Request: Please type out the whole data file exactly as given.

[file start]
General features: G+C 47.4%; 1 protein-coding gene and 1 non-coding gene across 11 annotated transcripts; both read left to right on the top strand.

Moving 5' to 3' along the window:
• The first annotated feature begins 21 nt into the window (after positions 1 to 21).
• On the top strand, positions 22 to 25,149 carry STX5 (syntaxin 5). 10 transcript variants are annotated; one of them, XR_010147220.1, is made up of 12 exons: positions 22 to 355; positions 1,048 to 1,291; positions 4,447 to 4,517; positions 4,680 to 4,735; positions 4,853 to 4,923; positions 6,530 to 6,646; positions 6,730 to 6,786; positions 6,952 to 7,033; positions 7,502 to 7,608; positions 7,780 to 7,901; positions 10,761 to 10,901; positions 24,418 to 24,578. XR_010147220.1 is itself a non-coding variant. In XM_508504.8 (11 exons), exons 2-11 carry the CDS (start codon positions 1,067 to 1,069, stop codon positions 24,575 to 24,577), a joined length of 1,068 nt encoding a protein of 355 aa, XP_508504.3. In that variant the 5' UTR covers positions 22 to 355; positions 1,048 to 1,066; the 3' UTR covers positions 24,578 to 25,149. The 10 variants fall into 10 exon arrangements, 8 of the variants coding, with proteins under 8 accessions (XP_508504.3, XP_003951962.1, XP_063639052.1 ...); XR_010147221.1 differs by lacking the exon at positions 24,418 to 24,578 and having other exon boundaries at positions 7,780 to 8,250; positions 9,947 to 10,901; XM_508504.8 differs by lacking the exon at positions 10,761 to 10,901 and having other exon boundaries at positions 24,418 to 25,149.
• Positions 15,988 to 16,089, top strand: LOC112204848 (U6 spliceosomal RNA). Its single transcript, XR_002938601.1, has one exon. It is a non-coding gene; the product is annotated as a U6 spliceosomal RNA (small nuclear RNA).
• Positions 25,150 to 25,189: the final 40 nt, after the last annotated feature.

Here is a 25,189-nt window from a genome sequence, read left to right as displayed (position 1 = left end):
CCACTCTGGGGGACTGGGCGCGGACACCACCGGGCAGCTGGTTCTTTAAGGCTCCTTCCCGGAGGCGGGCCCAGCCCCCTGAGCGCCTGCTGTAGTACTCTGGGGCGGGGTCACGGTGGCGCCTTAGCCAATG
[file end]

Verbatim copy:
General features: G+C 47.4%; 1 protein-coding gene and 1 non-coding gene across 11 annotated transcripts; both read left to right on the top strand.

Moving 5' to 3' along the window:
• The first annotated feature begins 21 nt into the window (after positions 1 to 21).
• On the top strand, positions 22 to 25,149 carry STX5 (syntaxin 5). 10 transcript variants are annotated; one of them, XR_010147220.1, is made up of 12 exons: positions 22 to 355; positions 1,048 to 1,291; positions 4,447 to 4,517; positions 4,680 to 4,735; positions 4,853 to 4,923; positions 6,530 to 6,646; positions 6,730 to 6,786; positions 6,952 to 7,033; positions 7,502 to 7,608; positions 7,780 to 7,901; positions 10,761 to 10,901; positions 24,418 to 24,578. XR_010147220.1 is itself a non-coding variant. In XM_508504.8 (11 exons), exons 2-11 carry the CDS (start codon positions 1,067 to 1,069, stop codon positions 24,575 to 24,577), a joined length of 1,068 nt encoding a protein of 355 aa, XP_508504.3. In that variant the 5' UTR covers positions 22 to 355; positions 1,048 to 1,066; the 3' UTR covers positions 24,578 to 25,149. The 10 variants fall into 10 exon arrangements, 8 of the variants coding, with proteins under 8 accessions (XP_508504.3, XP_003951962.1, XP_063639052.1 ...); XR_010147221.1 differs by lacking the exon at positions 24,418 to 24,578 and having other exon boundaries at positions 7,780 to 8,250; positions 9,947 to 10,901; XM_508504.8 differs by lacking the exon at positions 10,761 to 10,901 and having other exon boundaries at positions 24,418 to 25,149.
• Positions 15,988 to 16,089, top strand: LOC112204848 (U6 spliceosomal RNA). Its single transcript, XR_002938601.1, has one exon. It is a non-coding gene; the product is annotated as a U6 spliceosomal RNA (small nuclear RNA).
• Positions 25,150 to 25,189: the final 40 nt, after the last annotated feature.

Here is a 25,189-nt window from a genome sequence, read left to right as displayed (position 1 = left end):
CCACTCTGGGGGACTGGGCGCGGACACCACCGGGCAGCTGGTTCTTTAAGGCTCCTTCCCGGAGGCGGGCCCAGCCCCCTGAGCGCCTGCTGTAGTACTCTGGGGCGGGGTCACGGTGGCGCCTTAGCCAATG